Document execution in the Kingdom of Bahrain - The use of Electronic Signatures
The prevalence and shift towards the use of digital documents in day-to-day transactions is both timely and relevant, particularly given current global circumstances which may render the physical signing and execution of key contracts and documents impossible or difficult to achieve.
Legality and Enforceability of Electronic Signatures in Bahrain
Pursuant to Legislative Decree No.(54) of 2018 on Electronic Transactions and Communications (the "Law"), Bahrain's digital technology framework is now in line with international market standards. The Law repeals Legislate Decree No.(28) of 2002 on Electronic Transactions and sets forth provisions governing transactions and dispositions of all types, including the legality and enforceability of electronic signatures in the formation of contracts. It must be noted though that the Law's implementing regulations have yet to be issued, currently leaving a number of issues as a matter of interpretation.
Under the Law, electronic records (the "Record") in the context of civil and commercial transactions, are afforded the same level of evidential weight as paper documents and are therefore valid and enforceable. Where a document requires information to be in writing, such requirement will be met by codifying the information in electronic form provided that the information is accessible in the same way that a paper document is accessible.
In assessing the weight of a Record, consideration will be given to the reliability of the following:
- the manner in which the Record was generated, stored or communicated;
- the manner in which the Record was signed (please see below);
- the reliability of the manner in which the integrity of the information was maintained; and
- any other relevant factors pertaining to the integrity of the Record.
Article 6 of the Law permits the use of electronic signatures provided that a method is used to identify that party and to indicate that party's intention to bind itself to the Record in question. Consent must therefore be obtained from a counterparty either expressly or through positive conduct. The signatory must also ensure that strong data protection regulations (including the security of hardware and software systems) are put in place. A declaration by a supervisory or accreditation body may also be required as a means of confirming the reliability of the method used to identify the signatory and the intention for the signed Record to be binding.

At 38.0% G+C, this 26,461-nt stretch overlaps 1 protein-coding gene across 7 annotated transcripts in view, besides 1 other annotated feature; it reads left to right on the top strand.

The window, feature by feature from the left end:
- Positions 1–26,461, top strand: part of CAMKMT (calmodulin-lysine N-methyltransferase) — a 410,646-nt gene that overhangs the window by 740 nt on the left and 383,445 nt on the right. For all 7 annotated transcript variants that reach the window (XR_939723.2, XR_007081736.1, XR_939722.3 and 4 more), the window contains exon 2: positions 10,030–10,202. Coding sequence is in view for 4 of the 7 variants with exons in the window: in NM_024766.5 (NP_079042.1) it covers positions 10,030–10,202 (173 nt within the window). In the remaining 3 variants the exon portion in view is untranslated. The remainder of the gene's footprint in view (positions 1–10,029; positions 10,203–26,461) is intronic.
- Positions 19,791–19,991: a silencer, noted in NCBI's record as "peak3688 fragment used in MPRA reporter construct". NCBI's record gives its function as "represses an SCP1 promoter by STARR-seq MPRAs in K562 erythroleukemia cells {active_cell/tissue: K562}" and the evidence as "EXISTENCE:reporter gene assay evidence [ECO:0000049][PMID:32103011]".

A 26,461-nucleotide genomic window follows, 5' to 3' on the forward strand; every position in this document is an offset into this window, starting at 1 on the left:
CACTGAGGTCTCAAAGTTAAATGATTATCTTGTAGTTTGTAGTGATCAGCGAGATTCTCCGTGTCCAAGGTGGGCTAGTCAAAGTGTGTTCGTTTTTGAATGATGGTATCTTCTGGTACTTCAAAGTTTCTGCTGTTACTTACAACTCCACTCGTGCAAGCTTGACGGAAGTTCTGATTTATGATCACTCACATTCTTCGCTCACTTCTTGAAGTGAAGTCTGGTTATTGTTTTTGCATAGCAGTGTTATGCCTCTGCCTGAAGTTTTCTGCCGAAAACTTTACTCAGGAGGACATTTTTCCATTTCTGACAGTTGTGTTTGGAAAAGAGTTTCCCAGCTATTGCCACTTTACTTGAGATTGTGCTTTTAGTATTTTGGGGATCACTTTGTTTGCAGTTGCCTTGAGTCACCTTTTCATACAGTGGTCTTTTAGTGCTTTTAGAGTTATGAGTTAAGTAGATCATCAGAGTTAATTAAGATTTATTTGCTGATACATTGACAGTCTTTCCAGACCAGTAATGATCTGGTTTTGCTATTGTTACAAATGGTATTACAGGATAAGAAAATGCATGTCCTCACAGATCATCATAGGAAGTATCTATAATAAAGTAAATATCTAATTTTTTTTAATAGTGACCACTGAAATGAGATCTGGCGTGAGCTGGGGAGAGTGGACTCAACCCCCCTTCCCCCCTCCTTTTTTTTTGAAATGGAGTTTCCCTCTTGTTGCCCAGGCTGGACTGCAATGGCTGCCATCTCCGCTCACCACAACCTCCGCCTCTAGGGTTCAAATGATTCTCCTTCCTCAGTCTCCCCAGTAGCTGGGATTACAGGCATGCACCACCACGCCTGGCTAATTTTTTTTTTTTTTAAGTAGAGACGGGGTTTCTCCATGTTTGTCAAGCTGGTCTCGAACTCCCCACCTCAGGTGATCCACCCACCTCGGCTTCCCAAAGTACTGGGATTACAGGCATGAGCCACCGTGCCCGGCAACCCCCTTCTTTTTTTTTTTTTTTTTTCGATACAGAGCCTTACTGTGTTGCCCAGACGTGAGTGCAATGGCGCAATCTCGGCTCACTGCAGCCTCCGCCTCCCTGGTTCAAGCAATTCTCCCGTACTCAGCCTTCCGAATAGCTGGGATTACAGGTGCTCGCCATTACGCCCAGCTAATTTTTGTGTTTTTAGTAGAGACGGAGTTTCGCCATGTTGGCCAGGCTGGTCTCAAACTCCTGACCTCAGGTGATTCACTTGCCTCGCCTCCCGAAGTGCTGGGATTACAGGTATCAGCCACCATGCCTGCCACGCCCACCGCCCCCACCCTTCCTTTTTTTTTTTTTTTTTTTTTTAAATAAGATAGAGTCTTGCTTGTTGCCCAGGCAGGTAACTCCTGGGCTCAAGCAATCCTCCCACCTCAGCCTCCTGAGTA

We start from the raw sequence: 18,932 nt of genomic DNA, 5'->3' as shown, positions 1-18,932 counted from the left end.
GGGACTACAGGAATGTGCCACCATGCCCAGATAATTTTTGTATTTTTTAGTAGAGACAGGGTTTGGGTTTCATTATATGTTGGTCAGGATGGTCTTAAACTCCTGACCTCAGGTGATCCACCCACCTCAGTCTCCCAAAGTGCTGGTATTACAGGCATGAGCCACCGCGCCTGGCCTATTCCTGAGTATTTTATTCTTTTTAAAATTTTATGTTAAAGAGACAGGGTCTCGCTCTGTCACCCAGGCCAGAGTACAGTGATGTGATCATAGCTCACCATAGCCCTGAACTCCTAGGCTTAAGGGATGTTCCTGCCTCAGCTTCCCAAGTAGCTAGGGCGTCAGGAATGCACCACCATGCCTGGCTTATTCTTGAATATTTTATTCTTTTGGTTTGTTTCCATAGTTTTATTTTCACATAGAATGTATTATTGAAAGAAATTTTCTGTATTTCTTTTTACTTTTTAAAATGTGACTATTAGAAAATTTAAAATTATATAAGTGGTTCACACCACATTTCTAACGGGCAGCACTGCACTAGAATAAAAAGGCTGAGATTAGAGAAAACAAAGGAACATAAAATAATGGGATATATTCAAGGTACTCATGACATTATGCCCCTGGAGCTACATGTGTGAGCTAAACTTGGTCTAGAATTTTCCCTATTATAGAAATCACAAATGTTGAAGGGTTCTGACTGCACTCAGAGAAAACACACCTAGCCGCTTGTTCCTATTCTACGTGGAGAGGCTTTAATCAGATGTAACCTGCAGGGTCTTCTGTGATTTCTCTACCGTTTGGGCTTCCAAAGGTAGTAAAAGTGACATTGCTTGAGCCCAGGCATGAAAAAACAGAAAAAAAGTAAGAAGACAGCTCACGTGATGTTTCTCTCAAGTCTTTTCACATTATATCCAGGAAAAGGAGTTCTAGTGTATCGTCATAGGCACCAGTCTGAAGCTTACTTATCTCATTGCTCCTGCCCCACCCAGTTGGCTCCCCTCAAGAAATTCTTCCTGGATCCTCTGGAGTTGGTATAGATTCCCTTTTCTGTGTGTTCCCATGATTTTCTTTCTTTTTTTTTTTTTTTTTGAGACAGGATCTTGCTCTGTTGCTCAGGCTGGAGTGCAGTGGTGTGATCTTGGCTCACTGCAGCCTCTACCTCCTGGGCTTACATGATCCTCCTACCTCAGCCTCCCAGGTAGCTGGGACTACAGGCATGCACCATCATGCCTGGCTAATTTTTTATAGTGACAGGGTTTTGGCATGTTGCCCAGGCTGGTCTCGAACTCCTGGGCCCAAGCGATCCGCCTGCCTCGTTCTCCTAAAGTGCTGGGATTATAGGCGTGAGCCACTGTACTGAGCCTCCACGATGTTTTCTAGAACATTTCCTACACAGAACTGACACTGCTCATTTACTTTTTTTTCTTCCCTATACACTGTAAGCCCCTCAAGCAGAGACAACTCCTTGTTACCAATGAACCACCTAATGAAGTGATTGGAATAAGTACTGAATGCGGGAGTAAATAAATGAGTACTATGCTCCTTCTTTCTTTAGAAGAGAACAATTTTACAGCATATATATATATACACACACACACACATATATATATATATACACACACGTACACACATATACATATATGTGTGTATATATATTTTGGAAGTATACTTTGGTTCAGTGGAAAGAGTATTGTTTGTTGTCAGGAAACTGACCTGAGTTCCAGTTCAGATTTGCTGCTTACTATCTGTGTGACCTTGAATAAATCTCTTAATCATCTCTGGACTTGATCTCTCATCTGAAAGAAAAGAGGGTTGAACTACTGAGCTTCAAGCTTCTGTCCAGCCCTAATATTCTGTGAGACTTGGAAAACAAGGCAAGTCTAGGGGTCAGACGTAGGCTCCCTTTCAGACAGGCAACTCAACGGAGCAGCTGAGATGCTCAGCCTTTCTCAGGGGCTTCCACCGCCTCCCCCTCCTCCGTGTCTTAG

To create a digital signature, a signing certificate is required which proves identity. This certificate is usually issued by a public body or trust service provider, who itself should be authorised by the MOICT. There is a presumption under Article 7 of the Law that the signature on the Record is the signature of the person to whom it correlates by virtue of the certificate; that the date and time of the Record is accurate; and that the Record has been sent using a secure electronic delivery service provider and therefore the subsequent safe delivery and receipt of the Record by the recipient at the date and time of delivery. An accredited trust service provider shall not be liable where the person who relied on the certificate knew or ought reasonably to have known in the normal course of events that the certificate has expired or has been revoked or that the accreditation of the relevant trust service provider has been withdraw.
Given the current restrictions regarding physical proximity to one another there are various other provisions and techniques that can be implemented to avoid issues with the execution of documentation, namely:
- Counterparts – counterpart provisions are fairly common boilerplate provisions in most agreements, but remain more essential than ever given that the effect of such a clause is that separate copies of an agreement may be executed by different parties and each copy with be considered an original;
- Powers of attorney – existing powers of attorney provide an alternative solution to executing documents. However, executing new powers of attorney will present the same issues faced with executing other agreements; and